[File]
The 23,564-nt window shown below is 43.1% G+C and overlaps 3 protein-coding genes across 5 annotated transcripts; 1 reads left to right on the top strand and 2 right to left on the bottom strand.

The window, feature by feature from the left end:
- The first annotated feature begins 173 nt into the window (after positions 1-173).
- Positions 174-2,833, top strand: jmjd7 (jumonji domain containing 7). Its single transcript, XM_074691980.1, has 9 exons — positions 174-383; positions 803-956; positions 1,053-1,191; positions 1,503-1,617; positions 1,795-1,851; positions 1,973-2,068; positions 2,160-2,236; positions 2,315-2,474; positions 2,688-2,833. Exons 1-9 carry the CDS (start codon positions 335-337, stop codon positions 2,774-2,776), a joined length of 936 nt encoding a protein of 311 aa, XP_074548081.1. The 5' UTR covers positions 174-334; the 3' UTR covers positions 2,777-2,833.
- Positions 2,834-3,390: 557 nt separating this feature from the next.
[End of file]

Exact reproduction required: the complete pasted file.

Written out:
The 23,564-nt window shown below is 43.1% G+C and overlaps 3 protein-coding genes across 5 annotated transcripts; 1 reads left to right on the top strand and 2 right to left on the bottom strand.

The window, feature by feature from the left end:
- The first annotated feature begins 173 nt into the window (after positions 1-173).
- Positions 174-2,833, top strand: jmjd7 (jumonji domain containing 7). Its single transcript, XM_074691980.1, has 9 exons — positions 174-383; positions 803-956; positions 1,053-1,191; positions 1,503-1,617; positions 1,795-1,851; positions 1,973-2,068; positions 2,160-2,236; positions 2,315-2,474; positions 2,688-2,833. Exons 1-9 carry the CDS (start codon positions 335-337, stop codon positions 2,774-2,776), a joined length of 936 nt encoding a protein of 311 aa, XP_074548081.1. The 5' UTR covers positions 174-334; the 3' UTR covers positions 2,777-2,833.
- Positions 2,834-3,390: 557 nt separating this feature from the next.